10. Does everyone give shapes to abstract things in their minds? For example, I think of numbers in a long column that starts with one at the bottom and goes upwards with dividers after each decade. I don't visualize negative numbers very clearly. Does everyone see numbers this way in their mind?
11. Does everyone have a mental shape for days of the week, too? I think of days of the week as being shaped like a kind of like a flat half-circle, with Monday through Friday running along a straight line right to left. The week-end is a curve that runs behind the weekdays with Saturday joined at Friday and Sunday joined at Monday.
12. How about the months of the year?
I see January through June in a column with January at the top and June at the bottom then July curves to the right back up to August which is a short straight line to a second column with September at the top down to December at the bottom. Then the new year begins starting at the top of a new column to the left of December.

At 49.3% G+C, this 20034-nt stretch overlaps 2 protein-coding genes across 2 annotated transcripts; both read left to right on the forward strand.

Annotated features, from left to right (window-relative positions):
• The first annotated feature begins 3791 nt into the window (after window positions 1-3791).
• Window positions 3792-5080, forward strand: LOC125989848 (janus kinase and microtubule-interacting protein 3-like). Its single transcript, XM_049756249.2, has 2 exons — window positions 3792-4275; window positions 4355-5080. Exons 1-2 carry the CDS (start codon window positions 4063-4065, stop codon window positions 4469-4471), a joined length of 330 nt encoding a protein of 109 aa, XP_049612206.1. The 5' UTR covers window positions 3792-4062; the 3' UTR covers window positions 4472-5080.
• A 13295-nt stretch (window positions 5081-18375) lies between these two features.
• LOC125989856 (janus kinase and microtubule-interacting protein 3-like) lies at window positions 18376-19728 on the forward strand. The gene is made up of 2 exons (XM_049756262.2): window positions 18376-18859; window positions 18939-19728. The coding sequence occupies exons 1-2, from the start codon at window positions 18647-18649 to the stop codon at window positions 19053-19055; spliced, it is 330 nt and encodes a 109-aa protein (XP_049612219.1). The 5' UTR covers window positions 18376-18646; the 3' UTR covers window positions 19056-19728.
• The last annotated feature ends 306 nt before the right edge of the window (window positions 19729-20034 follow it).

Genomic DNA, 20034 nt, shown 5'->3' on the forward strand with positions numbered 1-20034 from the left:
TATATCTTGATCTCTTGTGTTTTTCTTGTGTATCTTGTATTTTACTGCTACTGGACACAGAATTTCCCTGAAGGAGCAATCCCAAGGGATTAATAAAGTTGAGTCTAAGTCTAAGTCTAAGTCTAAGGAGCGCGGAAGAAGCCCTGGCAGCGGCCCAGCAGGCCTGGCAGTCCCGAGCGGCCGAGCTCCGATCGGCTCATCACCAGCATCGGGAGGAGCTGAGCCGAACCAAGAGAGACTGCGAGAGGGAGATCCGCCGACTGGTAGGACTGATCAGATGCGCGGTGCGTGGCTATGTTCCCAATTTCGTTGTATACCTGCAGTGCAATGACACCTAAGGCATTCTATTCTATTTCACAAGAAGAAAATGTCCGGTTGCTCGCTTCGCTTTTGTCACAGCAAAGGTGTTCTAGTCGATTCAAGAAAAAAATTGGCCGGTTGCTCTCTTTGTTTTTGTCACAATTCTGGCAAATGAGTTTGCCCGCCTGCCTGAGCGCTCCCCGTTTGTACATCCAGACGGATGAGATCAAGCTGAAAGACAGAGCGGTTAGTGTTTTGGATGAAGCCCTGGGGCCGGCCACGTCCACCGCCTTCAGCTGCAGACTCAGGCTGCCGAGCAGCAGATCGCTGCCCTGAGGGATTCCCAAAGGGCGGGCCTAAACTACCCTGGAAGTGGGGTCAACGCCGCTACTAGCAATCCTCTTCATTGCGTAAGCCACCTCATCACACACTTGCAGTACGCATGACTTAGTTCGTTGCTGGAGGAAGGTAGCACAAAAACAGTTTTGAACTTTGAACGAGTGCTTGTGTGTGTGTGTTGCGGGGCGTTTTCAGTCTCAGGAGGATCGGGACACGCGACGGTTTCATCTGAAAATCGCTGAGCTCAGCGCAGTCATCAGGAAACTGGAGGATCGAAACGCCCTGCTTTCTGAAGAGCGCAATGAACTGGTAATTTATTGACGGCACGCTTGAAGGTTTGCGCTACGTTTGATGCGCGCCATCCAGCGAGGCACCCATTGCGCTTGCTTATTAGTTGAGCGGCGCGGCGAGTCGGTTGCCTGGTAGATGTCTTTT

13. What do other people's mental shapes look like?
15. Do I think too much?
Did you ever have a thorn in your rose? I'm talking about one person among all the people you know who fills you with dread or angst or aggravation or all of the above, sets your stomach churning and unmakes your day whenever you have to deal with them? Life is good, or would be, except for this thorny individual who just has to rock your boat and waste your flavor. It might be a bad neighbor or an obnoxious co-worker or a bullying classmate or jerky boss or anyone who has a hankering to throw their weight around and picks you as the target to throw it at.
Like everyone else, I've had to deal with my share of thorns in my rose. I think I might even have been one to someone else a time or two. It's possible.
Anyway, during last Sunday's sermon our pastor at Peace Lutheran, Doug Warburton, told a story about a couple of thorns he had to deal with years ago when he was a young pastor in a new church.